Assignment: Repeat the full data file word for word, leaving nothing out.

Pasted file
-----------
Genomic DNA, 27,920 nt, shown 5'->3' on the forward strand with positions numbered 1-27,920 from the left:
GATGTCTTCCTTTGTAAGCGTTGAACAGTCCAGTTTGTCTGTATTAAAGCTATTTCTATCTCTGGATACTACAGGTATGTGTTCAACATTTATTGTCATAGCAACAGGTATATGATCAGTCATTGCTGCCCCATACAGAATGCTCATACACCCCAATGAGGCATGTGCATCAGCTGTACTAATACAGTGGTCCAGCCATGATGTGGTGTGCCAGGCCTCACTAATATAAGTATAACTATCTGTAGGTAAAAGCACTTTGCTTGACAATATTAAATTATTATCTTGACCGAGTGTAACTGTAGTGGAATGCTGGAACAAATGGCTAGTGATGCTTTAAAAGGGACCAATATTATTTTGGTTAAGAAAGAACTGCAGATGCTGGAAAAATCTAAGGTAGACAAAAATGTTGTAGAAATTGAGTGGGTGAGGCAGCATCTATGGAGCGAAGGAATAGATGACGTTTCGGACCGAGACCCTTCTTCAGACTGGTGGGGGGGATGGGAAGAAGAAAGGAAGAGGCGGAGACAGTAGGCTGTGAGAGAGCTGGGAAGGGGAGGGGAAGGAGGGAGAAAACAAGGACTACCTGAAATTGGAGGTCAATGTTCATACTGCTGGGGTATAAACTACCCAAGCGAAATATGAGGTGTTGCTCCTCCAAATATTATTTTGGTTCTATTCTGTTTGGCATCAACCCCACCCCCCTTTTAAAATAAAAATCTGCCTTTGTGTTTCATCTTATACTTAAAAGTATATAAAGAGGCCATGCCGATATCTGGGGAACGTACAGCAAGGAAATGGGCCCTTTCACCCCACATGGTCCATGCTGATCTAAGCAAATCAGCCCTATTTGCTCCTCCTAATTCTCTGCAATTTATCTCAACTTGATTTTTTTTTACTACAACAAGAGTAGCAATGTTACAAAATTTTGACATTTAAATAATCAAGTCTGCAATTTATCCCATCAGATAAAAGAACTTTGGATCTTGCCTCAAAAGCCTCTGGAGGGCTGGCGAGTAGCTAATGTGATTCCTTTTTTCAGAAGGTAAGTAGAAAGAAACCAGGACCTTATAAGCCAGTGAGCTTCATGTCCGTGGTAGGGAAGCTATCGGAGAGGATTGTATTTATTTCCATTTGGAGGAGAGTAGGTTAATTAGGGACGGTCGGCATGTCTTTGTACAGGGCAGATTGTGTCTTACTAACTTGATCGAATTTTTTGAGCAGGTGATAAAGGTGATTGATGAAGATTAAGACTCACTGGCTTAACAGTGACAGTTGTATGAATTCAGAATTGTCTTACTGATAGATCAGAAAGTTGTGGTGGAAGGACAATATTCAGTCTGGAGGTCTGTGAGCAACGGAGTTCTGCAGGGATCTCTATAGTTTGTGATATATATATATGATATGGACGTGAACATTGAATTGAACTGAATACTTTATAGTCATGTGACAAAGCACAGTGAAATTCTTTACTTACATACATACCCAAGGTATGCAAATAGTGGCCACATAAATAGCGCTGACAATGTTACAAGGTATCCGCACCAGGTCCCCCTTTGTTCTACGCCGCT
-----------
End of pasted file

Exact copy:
Genomic DNA, 27,920 nt, shown 5'->3' on the forward strand with positions numbered 1-27,920 from the left:
GATGTCTTCCTTTGTAAGCGTTGAACAGTCCAGTTTGTCTGTATTAAAGCTATTTCTATCTCTGGATACTACAGGTATGTGTTCAACATTTATTGTCATAGCAACAGGTATATGATCAGTCATTGCTGCCCCATACAGAATGCTCATACACCCCAATGAGGCATGTGCATCAGCTGTACTAATACAGTGGTCCAGCCATGATGTGGTGTGCCAGGCCTCACTAATATAAGTATAACTATCTGTAGGTAAAAGCACTTTGCTTGACAATATTAAATTATTATCTTGACCGAGTGTAACTGTAGTGGAATGCTGGAACAAATGGCTAGTGATGCTTTAAAAGGGACCAATATTATTTTGGTTAAGAAAGAACTGCAGATGCTGGAAAAATCTAAGGTAGACAAAAATGTTGTAGAAATTGAGTGGGTGAGGCAGCATCTATGGAGCGAAGGAATAGATGACGTTTCGGACCGAGACCCTTCTTCAGACTGGTGGGGGGGATGGGAAGAAGAAAGGAAGAGGCGGAGACAGTAGGCTGTGAGAGAGCTGGGAAGGGGAGGGGAAGGAGGGAGAAAACAAGGACTACCTGAAATTGGAGGTCAATGTTCATACTGCTGGGGTATAAACTACCCAAGCGAAATATGAGGTGTTGCTCCTCCAAATATTATTTTGGTTCTATTCTGTTTGGCATCAACCCCACCCCCCTTTTAAAATAAAAATCTGCCTTTGTGTTTCATCTTATACTTAAAAGTATATAAAGAGGCCATGCCGATATCTGGGGAACGTACAGCAAGGAAATGGGCCCTTTCACCCCACATGGTCCATGCTGATCTAAGCAAATCAGCCCTATTTGCTCCTCCTAATTCTCTGCAATTTATCTCAACTTGATTTTTTTTTACTACAACAAGAGTAGCAATGTTACAAAATTTTGACATTTAAATAATCAAGTCTGCAATTTATCCCATCAGATAAAAGAACTTTGGATCTTGCCTCAAAAGCCTCTGGAGGGCTGGCGAGTAGCTAATGTGATTCCTTTTTTCAGAAGGTAAGTAGAAAGAAACCAGGACCTTATAAGCCAGTGAGCTTCATGTCCGTGGTAGGGAAGCTATCGGAGAGGATTGTATTTATTTCCATTTGGAGGAGAGTAGGTTAATTAGGGACGGTCGGCATGTCTTTGTACAGGGCAGATTGTGTCTTACTAACTTGATCGAATTTTTTGAGCAGGTGATAAAGGTGATTGATGAAGATTAAGACTCACTGGCTTAACAGTGACAGTTGTATGAATTCAGAATTGTCTTACTGATAGATCAGAAAGTTGTGGTGGAAGGACAATATTCAGTCTGGAGGTCTGTGAGCAACGGAGTTCTGCAGGGATCTCTATAGTTTGTGATATATATATATGATATGGACGTGAACATTGAATTGAACTGAATACTTTATAGTCATGTGACAAAGCACAGTGAAATTCTTTACTTACATACATACCCAAGGTATGCAAATAGTGGCCACATAAATAGCGCTGACAATGTTACAAGGTATCCGCACCAGGTCCCCCTTTGTTCTACGCCGCT